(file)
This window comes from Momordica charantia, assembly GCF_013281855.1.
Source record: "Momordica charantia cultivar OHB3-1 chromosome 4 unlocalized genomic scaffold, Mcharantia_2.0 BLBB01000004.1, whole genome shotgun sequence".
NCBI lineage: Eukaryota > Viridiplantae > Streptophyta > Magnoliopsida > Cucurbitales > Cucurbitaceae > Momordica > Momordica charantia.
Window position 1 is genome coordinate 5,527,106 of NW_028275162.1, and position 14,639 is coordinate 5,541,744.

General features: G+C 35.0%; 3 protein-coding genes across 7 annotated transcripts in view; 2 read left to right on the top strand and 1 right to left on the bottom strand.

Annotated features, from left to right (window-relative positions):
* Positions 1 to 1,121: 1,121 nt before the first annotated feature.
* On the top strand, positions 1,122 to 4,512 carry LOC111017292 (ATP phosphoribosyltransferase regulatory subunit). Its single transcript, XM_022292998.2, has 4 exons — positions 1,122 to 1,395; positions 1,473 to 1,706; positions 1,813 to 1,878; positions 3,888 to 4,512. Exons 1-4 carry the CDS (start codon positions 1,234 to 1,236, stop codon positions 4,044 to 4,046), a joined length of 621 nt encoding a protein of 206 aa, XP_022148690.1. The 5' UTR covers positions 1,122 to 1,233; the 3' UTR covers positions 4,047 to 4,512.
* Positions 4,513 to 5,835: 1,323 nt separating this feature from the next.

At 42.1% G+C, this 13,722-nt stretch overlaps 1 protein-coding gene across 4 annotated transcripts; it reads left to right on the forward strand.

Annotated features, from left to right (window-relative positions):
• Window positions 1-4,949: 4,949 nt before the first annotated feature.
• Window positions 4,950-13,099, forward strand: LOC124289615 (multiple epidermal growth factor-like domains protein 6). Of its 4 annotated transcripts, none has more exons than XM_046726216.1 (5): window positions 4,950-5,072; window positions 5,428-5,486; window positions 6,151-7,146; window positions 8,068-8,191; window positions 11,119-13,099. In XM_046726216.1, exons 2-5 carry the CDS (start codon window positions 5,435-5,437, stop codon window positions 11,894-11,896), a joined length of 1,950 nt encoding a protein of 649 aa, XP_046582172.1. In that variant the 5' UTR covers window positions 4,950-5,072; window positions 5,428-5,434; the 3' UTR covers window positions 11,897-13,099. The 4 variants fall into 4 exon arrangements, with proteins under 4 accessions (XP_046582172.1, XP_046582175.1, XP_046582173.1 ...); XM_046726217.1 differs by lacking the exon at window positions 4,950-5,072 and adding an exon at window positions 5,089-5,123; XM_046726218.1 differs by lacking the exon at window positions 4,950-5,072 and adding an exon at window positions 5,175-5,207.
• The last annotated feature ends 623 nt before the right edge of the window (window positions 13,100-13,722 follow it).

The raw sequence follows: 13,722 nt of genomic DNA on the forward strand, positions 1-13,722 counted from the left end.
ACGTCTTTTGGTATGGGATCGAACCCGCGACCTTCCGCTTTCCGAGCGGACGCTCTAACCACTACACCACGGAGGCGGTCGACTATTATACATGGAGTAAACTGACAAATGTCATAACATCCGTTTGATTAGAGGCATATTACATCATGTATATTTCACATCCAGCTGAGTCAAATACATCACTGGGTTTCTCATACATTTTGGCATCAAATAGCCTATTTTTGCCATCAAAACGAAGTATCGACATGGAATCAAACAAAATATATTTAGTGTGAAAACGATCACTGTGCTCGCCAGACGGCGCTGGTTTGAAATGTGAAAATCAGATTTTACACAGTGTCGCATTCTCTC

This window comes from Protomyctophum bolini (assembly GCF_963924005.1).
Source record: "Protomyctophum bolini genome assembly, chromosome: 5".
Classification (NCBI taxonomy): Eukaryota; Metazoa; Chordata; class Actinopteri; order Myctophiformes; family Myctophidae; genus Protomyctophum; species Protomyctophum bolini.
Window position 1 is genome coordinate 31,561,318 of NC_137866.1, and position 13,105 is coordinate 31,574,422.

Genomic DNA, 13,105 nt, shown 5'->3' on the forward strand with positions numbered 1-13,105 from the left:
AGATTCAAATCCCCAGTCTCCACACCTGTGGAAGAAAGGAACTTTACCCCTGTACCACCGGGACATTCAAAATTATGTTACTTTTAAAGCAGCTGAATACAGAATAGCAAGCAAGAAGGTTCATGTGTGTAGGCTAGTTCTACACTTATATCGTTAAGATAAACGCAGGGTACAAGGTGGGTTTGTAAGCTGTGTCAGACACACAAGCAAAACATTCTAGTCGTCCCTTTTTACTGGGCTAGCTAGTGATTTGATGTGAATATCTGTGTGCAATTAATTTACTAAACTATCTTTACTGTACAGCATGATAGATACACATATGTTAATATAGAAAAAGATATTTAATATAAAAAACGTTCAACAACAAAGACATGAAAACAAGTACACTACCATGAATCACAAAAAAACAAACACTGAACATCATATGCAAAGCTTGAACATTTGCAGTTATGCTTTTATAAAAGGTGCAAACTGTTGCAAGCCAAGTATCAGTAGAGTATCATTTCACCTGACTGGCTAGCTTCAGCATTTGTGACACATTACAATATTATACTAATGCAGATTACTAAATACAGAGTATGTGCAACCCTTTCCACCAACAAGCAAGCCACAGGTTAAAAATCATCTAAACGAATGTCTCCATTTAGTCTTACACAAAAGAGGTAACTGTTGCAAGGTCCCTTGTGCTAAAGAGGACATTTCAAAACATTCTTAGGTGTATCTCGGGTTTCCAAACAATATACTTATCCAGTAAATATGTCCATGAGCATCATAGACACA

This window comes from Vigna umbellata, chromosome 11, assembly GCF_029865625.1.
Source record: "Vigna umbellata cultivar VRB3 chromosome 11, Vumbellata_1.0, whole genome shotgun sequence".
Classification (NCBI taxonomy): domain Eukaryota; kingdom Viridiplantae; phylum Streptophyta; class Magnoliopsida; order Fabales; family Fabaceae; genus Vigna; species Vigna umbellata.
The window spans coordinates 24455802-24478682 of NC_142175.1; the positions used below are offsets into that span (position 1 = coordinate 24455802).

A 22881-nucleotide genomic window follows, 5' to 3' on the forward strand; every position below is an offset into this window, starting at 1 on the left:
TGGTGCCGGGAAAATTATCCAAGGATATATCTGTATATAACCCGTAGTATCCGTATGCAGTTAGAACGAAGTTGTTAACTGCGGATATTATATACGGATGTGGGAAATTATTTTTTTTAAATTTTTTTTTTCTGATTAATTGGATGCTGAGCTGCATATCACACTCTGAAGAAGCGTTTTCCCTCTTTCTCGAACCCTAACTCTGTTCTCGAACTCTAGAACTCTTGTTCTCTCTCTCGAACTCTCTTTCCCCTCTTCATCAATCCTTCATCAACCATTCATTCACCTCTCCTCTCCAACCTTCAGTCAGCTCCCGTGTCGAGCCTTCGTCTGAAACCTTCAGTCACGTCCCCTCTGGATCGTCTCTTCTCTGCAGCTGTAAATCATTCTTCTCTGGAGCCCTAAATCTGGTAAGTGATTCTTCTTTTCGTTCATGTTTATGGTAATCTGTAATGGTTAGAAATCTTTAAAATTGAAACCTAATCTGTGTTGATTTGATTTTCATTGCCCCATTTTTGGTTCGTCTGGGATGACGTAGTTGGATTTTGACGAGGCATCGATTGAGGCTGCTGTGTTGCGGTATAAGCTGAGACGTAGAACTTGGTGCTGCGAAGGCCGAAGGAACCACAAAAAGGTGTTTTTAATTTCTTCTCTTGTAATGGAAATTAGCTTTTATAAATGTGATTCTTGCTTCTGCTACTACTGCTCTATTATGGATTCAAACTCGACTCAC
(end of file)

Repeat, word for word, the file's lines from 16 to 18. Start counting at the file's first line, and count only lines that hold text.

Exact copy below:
ACGTCTTTTGGTATGGGATCGAACCCGCGACCTTCCGCTTTCCGAGCGGACGCTCTAACCACTACACCACGGAGGCGGTCGACTATTATACATGGAGTAAACTGACAAATGTCATAACATCCGTTTGATTAGAGGCATATTACATCATGTATATTTCACATCCAGCTGAGTCAAATACATCACTGGGTTTCTCATACATTTTGGCATCAAATAGCCTATTTTTGCCATCAAAACGAAGTATCGACATGGAATCAAACAAAATATATTTAGTGTGAAAACGATCACTGTGCTCGCCAGACGGCGCTGGTTTGAAATGTGAAAATCAGATTTTACACAGTGTCGCATTCTCTC

This window comes from Protomyctophum bolini (assembly GCF_963924005.1).
Source record: "Protomyctophum bolini genome assembly, chromosome: 5".